MythTV on an Ubuntu LTS server built from salvaged crap inside an old military Multics chassis sitting in the basement. I found it quite difficult to set the software up and can not recommend it to the average person for that reason.

    Tyan dual xeon mobo, fairly large scsi soft RAID, hauppage card for the hardware MP3 encoder, eight software-controlled fans, 30 amp UPS. 25′ composite video connection to the big TV upstairs, same length USB for logitech dongle to diNovo Edge wireless KB (using USB self-powered extender to break 16′ limit).

    Hmm, the KB, hauppage card and USB extenders were purchased, not salvaged. Case modifications were done with hardwoods harvested from my property. Everything else from dumpsters and scrap heaps, though.

    Personally, I rarely watch more than an hour of TV a month, but my family likes MythTV well enough.

  24. Colin says:

    Still sorting out my own setup. Currently it’s a big hard drive plugged into a WD HD media player,then into a standard-def TV. Does a pretty good job of playing anything I throw at it.

  25. TJ S says:

    I’ve been free of cable since December, a move that I figure has saved me almost $500 so far.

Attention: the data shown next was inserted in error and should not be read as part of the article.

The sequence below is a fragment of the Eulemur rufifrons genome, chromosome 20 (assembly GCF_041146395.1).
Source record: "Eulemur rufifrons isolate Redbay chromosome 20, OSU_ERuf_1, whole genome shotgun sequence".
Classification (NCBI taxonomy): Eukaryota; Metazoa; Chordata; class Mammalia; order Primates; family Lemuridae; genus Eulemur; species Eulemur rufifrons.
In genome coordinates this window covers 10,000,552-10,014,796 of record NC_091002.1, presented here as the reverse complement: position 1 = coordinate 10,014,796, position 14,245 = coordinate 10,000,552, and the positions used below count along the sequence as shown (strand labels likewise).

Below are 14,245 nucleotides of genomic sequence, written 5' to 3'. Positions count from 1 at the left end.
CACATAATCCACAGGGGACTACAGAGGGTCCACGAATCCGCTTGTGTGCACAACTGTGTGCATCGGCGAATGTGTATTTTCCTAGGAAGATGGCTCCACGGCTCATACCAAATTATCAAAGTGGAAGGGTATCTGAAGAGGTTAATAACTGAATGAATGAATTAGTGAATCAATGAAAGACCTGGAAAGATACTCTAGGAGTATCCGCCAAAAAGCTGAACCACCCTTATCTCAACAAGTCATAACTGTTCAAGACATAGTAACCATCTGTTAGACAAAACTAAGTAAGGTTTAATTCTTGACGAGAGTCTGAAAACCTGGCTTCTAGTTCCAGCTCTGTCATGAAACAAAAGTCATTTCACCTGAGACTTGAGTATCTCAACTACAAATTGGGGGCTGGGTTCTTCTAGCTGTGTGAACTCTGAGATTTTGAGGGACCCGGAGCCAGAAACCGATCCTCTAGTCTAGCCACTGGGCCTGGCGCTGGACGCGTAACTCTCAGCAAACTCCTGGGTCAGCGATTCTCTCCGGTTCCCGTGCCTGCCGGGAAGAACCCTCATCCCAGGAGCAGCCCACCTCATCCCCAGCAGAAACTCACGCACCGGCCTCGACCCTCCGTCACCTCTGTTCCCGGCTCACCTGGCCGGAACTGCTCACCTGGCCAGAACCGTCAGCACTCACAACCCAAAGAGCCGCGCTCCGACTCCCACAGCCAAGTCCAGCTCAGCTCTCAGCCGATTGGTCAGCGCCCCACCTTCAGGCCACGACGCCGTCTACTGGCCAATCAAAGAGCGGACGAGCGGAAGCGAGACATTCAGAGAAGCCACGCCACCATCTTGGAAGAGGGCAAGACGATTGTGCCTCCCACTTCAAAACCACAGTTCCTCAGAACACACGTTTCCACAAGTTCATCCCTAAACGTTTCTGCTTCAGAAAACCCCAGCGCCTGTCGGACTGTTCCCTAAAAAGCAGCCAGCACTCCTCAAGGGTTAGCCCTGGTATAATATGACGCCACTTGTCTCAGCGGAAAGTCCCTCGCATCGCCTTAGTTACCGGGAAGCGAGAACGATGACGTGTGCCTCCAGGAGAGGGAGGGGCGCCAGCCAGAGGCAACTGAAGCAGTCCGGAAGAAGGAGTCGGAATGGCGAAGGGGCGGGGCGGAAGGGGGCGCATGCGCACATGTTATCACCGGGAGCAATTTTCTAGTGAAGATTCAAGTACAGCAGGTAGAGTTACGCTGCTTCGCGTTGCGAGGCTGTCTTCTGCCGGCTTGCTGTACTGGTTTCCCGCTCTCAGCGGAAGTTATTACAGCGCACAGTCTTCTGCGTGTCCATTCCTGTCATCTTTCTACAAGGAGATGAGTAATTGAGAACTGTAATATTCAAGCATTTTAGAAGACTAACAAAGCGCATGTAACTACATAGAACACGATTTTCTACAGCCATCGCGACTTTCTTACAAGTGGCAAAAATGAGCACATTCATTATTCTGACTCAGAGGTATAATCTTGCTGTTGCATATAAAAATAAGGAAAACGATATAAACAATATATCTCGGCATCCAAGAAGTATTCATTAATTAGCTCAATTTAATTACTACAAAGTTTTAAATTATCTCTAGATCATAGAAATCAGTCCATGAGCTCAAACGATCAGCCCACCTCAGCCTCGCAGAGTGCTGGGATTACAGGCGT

My setup:
    The main TV is served by an Xbox 360, streaming content from our main computer (and Netflix). (BTW – I’ve found that a 7mbit connection isn’t enough to consistently get full quality HD from Netflix. 12mbit works beautifully.)

    I’m eying one of those little Western Digital boxes that pics just leaked out (with the crazy codec support and ethernet now) for the secondary TV in the bedroom. Currently, the bedroom just has a DVD player with a USB port, that normally holds an 8GB thumb drive full of whatever we’re currently watching.

    There’s a small OTA antenna that pulls in about 15 stations, split to both TV’s. That’s used mostly for news (when my wife and I can be bothered to sit through ~50 prescription medication commercials per hour. I get that the elderly watch a lot of news, but the ratio of commercials on health, compared to everything else, is just ridiculous.)

  26. Mark says:

    I have a pretty basic Mac Mini setup.

    Mainly I use Front Row, Hulu, EyeTV, and iTunes. If Front Row had support for AirTunes speakers, I wouldn’t use iTunes nearly as much.

  27. freetard says:

    TV? Who has time for that, when the BoingBoing Entertainment Network is churning out so much Wonderful(TM) content? Why, with my trusty satellite uplink, a bottomless cuppa in an insulated mug, and my sturdy Macbook Pro, I’ll never want for entertainment options as long as BBEN keeps on producing!

    Also, bittorrent keeps me up-to-date on the few commercial TV shows that interest me. In commercial-free goodness, too!